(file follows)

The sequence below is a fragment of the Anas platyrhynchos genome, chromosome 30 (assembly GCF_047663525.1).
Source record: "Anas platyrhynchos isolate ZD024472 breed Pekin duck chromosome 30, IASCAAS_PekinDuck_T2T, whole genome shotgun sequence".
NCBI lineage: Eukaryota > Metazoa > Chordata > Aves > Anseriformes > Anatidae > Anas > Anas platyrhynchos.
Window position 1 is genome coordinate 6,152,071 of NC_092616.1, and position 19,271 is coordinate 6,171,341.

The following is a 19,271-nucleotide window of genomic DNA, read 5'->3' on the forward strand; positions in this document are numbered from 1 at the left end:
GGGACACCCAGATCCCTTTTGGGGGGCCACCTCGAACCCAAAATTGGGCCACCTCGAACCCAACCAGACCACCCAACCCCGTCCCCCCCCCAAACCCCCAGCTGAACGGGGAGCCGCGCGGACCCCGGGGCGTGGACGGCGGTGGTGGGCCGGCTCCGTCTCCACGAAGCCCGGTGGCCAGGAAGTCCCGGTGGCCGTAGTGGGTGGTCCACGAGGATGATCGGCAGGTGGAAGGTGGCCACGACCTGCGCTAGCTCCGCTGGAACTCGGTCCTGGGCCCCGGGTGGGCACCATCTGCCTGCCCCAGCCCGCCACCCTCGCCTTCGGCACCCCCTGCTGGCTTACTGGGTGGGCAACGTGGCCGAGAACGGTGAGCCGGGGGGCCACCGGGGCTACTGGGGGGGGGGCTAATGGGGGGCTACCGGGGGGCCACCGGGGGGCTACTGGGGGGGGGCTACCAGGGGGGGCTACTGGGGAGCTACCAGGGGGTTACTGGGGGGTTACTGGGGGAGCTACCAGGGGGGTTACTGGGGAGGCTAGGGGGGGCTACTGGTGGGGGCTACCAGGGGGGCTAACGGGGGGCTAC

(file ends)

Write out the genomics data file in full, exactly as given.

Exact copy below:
The sequence below is a fragment of the Anas platyrhynchos genome, chromosome 30 (assembly GCF_047663525.1).
Source record: "Anas platyrhynchos isolate ZD024472 breed Pekin duck chromosome 30, IASCAAS_PekinDuck_T2T, whole genome shotgun sequence".
NCBI lineage: Eukaryota > Metazoa > Chordata > Aves > Anseriformes > Anatidae > Anas > Anas platyrhynchos.
Window position 1 is genome coordinate 6,152,071 of NC_092616.1, and position 19,271 is coordinate 6,171,341.

The following is a 19,271-nucleotide window of genomic DNA, read 5'->3' on the forward strand; positions in this document are numbered from 1 at the left end:
GGGACACCCAGATCCCTTTTGGGGGGCCACCTCGAACCCAAAATTGGGCCACCTCGAACCCAACCAGACCACCCAACCCCGTCCCCCCCCCAAACCCCCAGCTGAACGGGGAGCCGCGCGGACCCCGGGGCGTGGACGGCGGTGGTGGGCCGGCTCCGTCTCCACGAAGCCCGGTGGCCAGGAAGTCCCGGTGGCCGTAGTGGGTGGTCCACGAGGATGATCGGCAGGTGGAAGGTGGCCACGACCTGCGCTAGCTCCGCTGGAACTCGGTCCTGGGCCCCGGGTGGGCACCATCTGCCTGCCCCAGCCCGCCACCCTCGCCTTCGGCACCCCCTGCTGGCTTACTGGGTGGGCAACGTGGCCGAGAACGGTGAGCCGGGGGGCCACCGGGGCTACTGGGGGGGGGGCTAATGGGGGGCTACCGGGGGGCCACCGGGGGGCTACTGGGGGGGGGCTACCAGGGGGGGCTACTGGGGAGCTACCAGGGGGTTACTGGGGGGTTACTGGGGGAGCTACCAGGGGGGTTACTGGGGAGGCTAGGGGGGGCTACTGGTGGGGGCTACCAGGGGGGCTAACGGGGGGCTAC